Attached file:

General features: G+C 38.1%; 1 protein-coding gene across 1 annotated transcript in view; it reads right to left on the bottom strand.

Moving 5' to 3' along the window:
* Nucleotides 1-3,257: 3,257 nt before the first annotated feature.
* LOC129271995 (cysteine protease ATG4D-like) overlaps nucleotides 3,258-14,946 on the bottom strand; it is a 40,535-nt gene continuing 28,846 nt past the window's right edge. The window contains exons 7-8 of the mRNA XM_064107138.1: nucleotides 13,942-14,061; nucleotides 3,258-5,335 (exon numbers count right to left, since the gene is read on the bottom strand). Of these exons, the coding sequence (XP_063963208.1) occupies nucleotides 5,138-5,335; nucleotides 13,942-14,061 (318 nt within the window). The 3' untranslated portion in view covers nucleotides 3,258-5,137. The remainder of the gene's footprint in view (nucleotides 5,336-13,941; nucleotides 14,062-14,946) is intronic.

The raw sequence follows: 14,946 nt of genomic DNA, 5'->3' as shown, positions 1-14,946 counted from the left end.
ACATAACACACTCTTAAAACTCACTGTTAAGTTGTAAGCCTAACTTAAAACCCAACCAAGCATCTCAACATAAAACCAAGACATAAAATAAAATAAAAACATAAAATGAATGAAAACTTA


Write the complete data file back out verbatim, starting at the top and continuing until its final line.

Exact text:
General features: G+C 38.1%; 1 protein-coding gene across 1 annotated transcript in view; it reads right to left on the bottom strand.

Moving 5' to 3' along the window:
* Nucleotides 1-3,257: 3,257 nt before the first annotated feature.
* LOC129271995 (cysteine protease ATG4D-like) overlaps nucleotides 3,258-14,946 on the bottom strand; it is a 40,535-nt gene continuing 28,846 nt past the window's right edge. The window contains exons 7-8 of the mRNA XM_064107138.1: nucleotides 13,942-14,061; nucleotides 3,258-5,335 (exon numbers count right to left, since the gene is read on the bottom strand). Of these exons, the coding sequence (XP_063963208.1) occupies nucleotides 5,138-5,335; nucleotides 13,942-14,061 (318 nt within the window). The 3' untranslated portion in view covers nucleotides 3,258-5,137. The remainder of the gene's footprint in view (nucleotides 5,336-13,941; nucleotides 14,062-14,946) is intronic.

The raw sequence follows: 14,946 nt of genomic DNA, 5'->3' as shown, positions 1-14,946 counted from the left end.
ACATAACACACTCTTAAAACTCACTGTTAAGTTGTAAGCCTAACTTAAAACCCAACCAAGCATCTCAACATAAAACCAAGACATAAAATAAAATAAAAACATAAAATGAATGAAAACTTA